Apple Music Now Available on Amazon Echos, For the Most Part 

I got it set up per Joe Rossignol’s screenshots, and once Apple Music is set as the default music source, it works really well. I could play music from my library, but the Echo could not find any of my personal playlists. Likewise, it could not play music that I had uploaded to iTunes Match.

I don’t know if these features will be available after the service’s official launch date, but as of right now, Apple Music on the Echo feels half-baked.

Apple Building New Campus in Austin, Texas »

Apple:

Apple today announced a major expansion of its operations in Austin, including an investment of $1 billion to build a new campus in North Austin. The company also announced plans to establish new sites in Seattle, San Diego and Culver City and expand in cities across the United States including Pittsburgh, New York and Boulder, Colorado over the next three years, with the potential for additional expansion elsewhere in the US over time.

This is weird; I thought the only way a corporation could choose a location for expansion was to pit cities against each other in a public bracket.

Connected #222: Green Monday, Yellow Wednesday, Purple Thursday »

This week on Connected:

Myke struggles to use Amazon’s website, Stephen checks his heartbeat and Federico tinkers with keyboards for the iPad Pro.

I also make a confession about the number of HomePods in my house and Federico pines for the return of the Smart Battery Case.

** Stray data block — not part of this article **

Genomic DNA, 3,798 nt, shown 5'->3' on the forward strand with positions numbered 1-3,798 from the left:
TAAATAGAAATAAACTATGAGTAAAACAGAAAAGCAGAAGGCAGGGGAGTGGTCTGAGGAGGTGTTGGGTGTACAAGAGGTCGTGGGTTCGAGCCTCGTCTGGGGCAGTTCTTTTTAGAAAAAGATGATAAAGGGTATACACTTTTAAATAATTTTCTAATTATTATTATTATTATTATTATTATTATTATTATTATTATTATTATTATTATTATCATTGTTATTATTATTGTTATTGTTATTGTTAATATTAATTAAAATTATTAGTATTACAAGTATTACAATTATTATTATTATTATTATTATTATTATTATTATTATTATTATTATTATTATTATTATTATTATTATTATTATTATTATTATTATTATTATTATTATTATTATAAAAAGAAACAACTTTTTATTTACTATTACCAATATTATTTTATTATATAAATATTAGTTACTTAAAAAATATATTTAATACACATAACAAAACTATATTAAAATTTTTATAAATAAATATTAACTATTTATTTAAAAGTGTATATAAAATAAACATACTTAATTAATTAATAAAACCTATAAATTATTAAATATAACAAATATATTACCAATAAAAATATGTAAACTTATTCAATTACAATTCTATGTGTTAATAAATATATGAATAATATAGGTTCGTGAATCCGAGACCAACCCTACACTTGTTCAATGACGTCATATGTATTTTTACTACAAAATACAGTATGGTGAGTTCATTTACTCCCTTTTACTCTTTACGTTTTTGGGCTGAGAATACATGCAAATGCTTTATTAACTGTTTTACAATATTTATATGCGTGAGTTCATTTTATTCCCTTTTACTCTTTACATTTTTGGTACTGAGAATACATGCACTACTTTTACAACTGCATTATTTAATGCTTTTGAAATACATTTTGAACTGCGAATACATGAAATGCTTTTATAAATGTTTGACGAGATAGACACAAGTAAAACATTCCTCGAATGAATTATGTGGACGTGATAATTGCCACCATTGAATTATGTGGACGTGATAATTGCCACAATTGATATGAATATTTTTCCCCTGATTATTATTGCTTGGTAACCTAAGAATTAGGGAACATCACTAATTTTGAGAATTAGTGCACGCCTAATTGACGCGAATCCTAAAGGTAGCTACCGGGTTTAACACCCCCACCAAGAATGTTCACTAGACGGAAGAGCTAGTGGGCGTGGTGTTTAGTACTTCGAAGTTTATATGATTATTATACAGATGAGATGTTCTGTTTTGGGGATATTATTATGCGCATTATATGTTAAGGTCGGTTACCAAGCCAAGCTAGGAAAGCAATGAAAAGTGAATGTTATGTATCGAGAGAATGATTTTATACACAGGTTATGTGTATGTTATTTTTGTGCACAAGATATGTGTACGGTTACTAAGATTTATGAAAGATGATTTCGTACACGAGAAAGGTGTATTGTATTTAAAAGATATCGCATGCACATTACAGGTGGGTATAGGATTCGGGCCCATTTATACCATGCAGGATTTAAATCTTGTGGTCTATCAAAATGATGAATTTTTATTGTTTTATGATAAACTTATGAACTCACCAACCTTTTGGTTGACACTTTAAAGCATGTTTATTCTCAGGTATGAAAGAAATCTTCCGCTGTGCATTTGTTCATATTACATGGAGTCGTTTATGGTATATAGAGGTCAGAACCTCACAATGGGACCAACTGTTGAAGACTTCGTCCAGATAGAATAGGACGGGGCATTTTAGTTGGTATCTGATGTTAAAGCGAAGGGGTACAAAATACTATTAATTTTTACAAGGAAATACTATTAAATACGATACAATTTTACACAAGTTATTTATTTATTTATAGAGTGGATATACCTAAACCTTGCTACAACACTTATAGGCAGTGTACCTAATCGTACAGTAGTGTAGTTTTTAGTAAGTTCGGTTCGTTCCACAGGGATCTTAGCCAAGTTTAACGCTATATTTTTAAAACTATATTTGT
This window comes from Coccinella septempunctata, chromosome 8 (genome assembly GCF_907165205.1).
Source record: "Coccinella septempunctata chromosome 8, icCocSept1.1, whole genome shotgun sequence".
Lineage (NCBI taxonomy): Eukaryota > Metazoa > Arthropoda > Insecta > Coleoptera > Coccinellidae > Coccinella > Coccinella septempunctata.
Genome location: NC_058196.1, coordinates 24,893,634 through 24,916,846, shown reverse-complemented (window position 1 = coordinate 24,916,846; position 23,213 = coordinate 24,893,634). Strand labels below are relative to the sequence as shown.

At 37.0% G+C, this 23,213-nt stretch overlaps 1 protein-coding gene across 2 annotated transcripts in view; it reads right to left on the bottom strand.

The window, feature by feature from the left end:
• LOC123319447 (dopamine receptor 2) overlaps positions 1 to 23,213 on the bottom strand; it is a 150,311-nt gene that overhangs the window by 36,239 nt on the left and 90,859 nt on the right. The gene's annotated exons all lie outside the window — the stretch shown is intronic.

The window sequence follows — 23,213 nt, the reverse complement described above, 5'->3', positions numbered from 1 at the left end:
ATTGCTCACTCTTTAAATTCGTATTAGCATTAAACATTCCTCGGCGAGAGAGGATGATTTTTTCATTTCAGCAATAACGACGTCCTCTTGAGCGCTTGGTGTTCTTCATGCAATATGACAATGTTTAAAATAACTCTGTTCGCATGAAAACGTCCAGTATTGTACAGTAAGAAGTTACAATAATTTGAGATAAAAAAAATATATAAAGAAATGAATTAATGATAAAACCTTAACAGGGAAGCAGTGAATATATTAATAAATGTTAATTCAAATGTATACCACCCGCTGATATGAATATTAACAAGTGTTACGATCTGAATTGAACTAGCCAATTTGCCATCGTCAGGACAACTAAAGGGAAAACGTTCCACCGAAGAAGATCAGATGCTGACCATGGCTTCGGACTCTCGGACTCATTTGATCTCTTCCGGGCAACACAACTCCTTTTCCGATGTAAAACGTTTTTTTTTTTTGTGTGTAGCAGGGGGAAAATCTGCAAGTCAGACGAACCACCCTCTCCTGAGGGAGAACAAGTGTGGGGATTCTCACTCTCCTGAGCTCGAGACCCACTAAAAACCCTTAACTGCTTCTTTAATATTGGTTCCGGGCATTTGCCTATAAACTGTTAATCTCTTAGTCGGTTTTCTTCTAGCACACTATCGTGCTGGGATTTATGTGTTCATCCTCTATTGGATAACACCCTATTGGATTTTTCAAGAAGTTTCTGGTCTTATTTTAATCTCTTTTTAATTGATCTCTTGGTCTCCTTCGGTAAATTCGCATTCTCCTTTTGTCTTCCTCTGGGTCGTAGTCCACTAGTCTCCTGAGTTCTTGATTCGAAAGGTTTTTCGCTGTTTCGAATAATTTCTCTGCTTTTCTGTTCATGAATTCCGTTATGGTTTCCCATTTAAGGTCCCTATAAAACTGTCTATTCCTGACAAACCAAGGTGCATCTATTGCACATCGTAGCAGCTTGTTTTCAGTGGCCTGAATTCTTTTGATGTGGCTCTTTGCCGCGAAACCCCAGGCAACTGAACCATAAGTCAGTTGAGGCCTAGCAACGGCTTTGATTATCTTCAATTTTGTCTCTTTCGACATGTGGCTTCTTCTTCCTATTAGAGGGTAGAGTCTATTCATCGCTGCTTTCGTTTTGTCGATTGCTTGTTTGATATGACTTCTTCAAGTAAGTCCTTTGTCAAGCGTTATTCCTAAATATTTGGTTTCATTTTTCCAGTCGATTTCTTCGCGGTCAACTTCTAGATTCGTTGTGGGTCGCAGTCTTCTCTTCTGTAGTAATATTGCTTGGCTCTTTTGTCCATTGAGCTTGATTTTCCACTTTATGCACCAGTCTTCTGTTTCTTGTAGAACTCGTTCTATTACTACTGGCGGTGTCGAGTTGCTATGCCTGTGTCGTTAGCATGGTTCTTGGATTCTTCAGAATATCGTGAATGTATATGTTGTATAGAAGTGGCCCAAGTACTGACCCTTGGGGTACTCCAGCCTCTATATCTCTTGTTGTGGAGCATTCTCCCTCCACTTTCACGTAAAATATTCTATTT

My thanks to our sponsors for this episode:

  • Luna Display: The only hardware solution that turns your iPad into a wireless display for your Mac. Use promo code CONNECTED at checkout for 10% off.
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My Backup Strategy (2018 Update) 

I last wrote about my backup strategy in July 2015, and a lot has changed, so I thought it was time to update things.

This is the part where I copy and paste from that 2015 blog post:

* * *

I shouldn’t have to preach the importance of a good backup system, but there are some key tenants that should be part of any approach:

  1. Be redundant. Having a single backup is good, but what happens if it gets killed by the same power outage that cooks your computer.
  2. Be easy to manage. Time Machine is popular because it’s easy to setup and doesn’t need on-going care. Anything past the built-in backup will take more work, but it’s good to minimize it.
  3. Be testable. Every once in a while, restore data from a backup to make sure everything’s going well. This doesn’t have to be some big, drawn out thing. For me, a small recovery can put my mind at ease every quarter or so.
* * *